Yes! It’s Possible to Use Lighter Weights and Still Get Stronger

Photo: Zoran Kolundzija
Without a doubt, strength training is great for your body—it builds muscle, keeps your metabolism up and ticking, and lowers the risk of osteoporosis and other health conditions later in life. However, if you’re noticing chronic pain or if you find yourself more injury-prone after lifting that forty-pound barbell, you might be overdoing it, and all that good work could start to backfire.

What’s more, even without a clear red flag that you’re lifting heavier than you should, there are times when picking a lighter set of weights will provide greater benefits for your fitness endeavors. Unsure of when to take it down a notch? Here’s your ultimate guide to when you should grab a pair that’s below what you’ve been lifting, according to experts.

If you're learning an exercise

Even if you’ve been lifting twenty-pound dumbbells for a squat military press, if you want to try out a renegade row, it’s not a bad idea to opt for a lighter set of weights first while you’re learning the move. In fact, while learning the mechanics of a posture, you should always plan to drop the weight you're lifting, according to Sara Mastantuono, CSCS and Equinox trainer. This allows you to build technique without distraction from added resistance.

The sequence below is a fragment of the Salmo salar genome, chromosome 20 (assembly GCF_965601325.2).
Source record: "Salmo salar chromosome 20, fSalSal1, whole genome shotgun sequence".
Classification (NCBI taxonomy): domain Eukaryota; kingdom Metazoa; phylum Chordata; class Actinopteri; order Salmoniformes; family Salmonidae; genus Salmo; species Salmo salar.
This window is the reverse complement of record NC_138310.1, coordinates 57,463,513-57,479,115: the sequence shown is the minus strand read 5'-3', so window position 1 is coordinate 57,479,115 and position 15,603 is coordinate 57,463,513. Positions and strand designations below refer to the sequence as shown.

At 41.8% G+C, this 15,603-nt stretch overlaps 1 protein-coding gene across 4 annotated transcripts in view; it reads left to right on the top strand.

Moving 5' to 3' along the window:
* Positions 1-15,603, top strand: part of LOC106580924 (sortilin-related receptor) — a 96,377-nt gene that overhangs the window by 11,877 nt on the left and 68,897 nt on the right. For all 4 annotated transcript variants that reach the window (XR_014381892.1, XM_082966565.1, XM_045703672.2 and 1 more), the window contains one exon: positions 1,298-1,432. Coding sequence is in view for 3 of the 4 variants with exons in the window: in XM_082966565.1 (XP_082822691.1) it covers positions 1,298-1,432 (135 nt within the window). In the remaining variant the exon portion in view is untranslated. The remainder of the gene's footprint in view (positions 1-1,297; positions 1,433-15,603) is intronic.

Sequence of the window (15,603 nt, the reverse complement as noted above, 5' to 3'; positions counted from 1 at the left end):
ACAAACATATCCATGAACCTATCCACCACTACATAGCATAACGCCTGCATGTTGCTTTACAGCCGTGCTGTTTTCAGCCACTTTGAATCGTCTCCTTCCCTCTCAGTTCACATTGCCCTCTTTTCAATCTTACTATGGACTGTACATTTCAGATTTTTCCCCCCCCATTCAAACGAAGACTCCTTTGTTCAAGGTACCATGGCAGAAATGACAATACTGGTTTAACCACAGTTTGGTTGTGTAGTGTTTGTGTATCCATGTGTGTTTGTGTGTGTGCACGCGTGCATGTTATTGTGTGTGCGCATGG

And this rings especially true when the move you’re learning works several muscle groups. “It's important to start with lighter, more manageable weight when learning complex movements. Because these movements are multiplanar and demand multi-joint coordination, there are more degrees of freedom when performing,” she says. If the load is too great, chances of injury increase.

If form begins to suffer

You don’t want to keep lifting heavy weights if it’s throwing off your form and balance, as improper placement can set you up for injury and it’ll make it hard to effectively see results from the work, explains Lauren Lobert, DPT, OMPT, CSCS and owner of APEX Physical Therapy.

You should be able to use full range in motion for the exercise without any discomfort or limitation. “If you aren't able to perform the exercise in a controlled manner with full range of motion, lighter weight is appropriate,” she says. You can watch yourself perform the exercises in a mirror, noting when form begins to suffer. You can also ask a trainer at the gym or a workout buddy to hold you accountable.

If you're working smaller muscle groups

If you’re trying to work smaller muscle groups, like your triceps, or performing isolation exercises, lighter weights might be the best vehicle to get you there. Lifting lighter prevents the larger muscle groups from stepping in to help. Yet you’ll want to increase rep count when doing so, too. “To get the same results lifting smaller weights, you have to do more reps. If you want to gain muscle, which is necessary for ‘toning,’ you need to go to fatigue,” says Lobert. That means, you must progressively overload your muscles by adding repetitions, changing the speed and intensity, or using more weight, she says. If you choose to keep the same weight or even lighten it up a bit in order to add on those repetitions or go faster, you totally can.